A common industrial engineering materials problem occurs when specified standard materials, Australian or international, are not available locally. Commercial databases may supply other equivalent materials.

Students can be given Australian or International standards and be asked to find equivalent alloys.

Non commercial databases

Programmes have been developed that randomly simulate material selection problems requiring an input from the student. The programme uses a materials database which the student is expected to be vaguely conversant with. Properties are randomly generated and displayed. The student is then expected to input a material which will satisfy the displayed properties. Some materials are more acceptable than others and receive a higher score. The programme has a game format and subsequently presents a challenge to students to score as high as possible.

Students are given a broad outline in lectures of the material properties involved in the database and are then expected, through library research etc., to obtain the specific knowledge required to input suitable materials to the programme. For example, after a series of lectures on stainless steels, students would need to consider the chemical composition of the steels in the data base to rank them in order of corrosion resistance. Amongst other properties, the programme will ask for a steel having a certain minimum corrosion resistance. Students receive a score for their overall game performance and this score is recorded against their name on the floppy disc containing the programme.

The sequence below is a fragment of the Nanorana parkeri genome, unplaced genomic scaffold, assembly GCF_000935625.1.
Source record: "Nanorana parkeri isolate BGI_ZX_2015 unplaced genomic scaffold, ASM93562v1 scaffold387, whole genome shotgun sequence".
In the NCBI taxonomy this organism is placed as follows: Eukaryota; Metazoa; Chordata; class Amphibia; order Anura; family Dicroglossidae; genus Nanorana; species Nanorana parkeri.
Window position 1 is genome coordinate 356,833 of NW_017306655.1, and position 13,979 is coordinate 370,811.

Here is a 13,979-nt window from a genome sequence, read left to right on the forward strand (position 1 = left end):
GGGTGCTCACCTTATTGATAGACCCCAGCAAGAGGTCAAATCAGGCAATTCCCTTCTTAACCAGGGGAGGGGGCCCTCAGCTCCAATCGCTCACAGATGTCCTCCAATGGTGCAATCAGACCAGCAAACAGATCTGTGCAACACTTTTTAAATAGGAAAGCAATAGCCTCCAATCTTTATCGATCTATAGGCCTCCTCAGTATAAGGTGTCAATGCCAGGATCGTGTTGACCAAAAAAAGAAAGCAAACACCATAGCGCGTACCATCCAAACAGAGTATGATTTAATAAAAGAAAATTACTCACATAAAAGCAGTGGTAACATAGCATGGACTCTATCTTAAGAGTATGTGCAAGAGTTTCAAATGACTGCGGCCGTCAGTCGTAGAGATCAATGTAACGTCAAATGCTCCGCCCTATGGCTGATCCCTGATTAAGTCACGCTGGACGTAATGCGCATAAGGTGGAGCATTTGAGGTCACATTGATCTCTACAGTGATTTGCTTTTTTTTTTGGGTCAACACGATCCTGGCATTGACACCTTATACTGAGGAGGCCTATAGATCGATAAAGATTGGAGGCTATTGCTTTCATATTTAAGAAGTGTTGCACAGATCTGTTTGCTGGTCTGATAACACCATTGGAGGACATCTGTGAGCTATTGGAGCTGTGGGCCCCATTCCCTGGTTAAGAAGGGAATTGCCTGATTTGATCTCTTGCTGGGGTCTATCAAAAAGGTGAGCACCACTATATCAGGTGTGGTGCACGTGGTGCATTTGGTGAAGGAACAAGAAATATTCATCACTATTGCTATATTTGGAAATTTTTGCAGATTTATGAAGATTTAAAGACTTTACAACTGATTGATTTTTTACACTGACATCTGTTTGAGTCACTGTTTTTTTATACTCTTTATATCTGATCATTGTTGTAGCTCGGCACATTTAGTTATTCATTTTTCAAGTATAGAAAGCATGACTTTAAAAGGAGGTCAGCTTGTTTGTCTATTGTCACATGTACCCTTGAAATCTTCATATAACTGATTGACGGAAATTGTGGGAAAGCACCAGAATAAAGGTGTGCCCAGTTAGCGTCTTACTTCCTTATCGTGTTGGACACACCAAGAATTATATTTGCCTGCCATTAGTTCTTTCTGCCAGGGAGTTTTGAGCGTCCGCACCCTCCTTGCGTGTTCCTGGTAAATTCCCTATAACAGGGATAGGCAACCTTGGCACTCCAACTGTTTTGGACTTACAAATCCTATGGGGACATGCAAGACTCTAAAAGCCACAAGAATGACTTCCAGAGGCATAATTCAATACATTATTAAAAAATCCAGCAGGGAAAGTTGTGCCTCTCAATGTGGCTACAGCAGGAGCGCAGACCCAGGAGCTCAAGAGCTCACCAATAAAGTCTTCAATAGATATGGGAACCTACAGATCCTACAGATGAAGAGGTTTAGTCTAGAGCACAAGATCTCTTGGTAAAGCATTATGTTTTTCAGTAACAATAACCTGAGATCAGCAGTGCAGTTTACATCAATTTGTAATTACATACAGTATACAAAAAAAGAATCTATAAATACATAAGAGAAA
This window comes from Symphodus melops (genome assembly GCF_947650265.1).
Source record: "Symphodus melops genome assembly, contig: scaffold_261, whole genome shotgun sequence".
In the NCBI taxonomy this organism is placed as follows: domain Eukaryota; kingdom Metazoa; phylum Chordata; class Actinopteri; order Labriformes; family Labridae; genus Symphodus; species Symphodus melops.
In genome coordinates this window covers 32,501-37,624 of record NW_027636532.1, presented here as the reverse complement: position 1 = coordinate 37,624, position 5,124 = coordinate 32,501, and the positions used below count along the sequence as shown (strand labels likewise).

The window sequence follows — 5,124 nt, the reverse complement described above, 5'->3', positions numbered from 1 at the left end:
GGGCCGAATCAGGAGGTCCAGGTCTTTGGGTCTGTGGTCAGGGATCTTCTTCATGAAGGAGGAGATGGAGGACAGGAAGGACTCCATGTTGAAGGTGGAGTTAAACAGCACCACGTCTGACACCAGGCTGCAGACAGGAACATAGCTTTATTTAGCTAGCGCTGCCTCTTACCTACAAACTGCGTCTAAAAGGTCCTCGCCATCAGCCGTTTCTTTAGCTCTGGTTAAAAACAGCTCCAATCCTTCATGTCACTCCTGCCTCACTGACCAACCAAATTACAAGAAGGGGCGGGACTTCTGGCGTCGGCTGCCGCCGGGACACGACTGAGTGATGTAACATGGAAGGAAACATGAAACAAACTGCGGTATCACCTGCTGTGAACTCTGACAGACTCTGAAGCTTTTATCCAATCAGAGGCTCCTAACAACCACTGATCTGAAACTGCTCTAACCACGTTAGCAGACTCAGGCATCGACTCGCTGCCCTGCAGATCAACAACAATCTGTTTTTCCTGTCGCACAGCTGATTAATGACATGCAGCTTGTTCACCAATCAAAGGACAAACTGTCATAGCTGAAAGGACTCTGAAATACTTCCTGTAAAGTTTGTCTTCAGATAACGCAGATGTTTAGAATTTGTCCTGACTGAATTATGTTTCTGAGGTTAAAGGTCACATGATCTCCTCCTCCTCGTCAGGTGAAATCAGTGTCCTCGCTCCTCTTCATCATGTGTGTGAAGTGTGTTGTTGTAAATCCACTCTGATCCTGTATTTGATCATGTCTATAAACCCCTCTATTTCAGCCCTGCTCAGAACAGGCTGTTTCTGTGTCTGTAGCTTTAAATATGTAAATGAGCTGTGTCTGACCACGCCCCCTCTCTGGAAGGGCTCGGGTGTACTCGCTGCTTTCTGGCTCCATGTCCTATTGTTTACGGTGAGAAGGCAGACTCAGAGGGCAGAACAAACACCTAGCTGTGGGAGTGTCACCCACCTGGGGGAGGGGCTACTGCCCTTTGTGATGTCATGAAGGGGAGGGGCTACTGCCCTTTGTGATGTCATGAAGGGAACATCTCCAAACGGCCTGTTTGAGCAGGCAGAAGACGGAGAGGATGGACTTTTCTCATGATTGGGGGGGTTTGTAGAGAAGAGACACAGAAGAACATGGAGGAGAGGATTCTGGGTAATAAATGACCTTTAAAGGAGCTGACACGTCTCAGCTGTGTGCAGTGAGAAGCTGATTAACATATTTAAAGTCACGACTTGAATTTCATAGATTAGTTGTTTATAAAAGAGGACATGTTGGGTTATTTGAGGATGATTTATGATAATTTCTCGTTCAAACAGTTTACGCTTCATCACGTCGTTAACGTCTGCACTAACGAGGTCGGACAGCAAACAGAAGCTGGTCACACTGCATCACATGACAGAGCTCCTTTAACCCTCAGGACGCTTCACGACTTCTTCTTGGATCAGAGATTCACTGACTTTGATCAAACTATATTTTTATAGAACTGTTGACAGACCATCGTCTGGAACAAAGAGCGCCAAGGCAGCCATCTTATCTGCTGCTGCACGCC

At the end of the exercise the disc is returned to the office and the student's scores are recorded. Suitable encrypting of scores, etc, prevent any tampering with results. Students seem to go out of their way to complete the exercises and may be motivated by the need to see a score recorded against their name on the floppy disc which is to be returned to the office. A more detailed description of this and other similar programmes has been given elsewhere (Phelan, 1989).


Phelan, D. (1988). Institute of Materials and Materials Australasia Databank. Materials '88 Proceedings. London: The Institute of Metals.

Phelan, D. (1989). Using databanks in computer assisted learning. In J. Hones and M. Horsburgh (Eds.), Research and Development in Higher Education, Vol 8. Sydney: HERDSA.

Please cite as: Phelan, D. (1990). Computerised out-of-class exercises. In J. G. Hedberg, J. Steele and M. Mooney (Eds), Converging Technologies: Selected papers from EdTech'90, 27-29. Canberra: AJET Publications.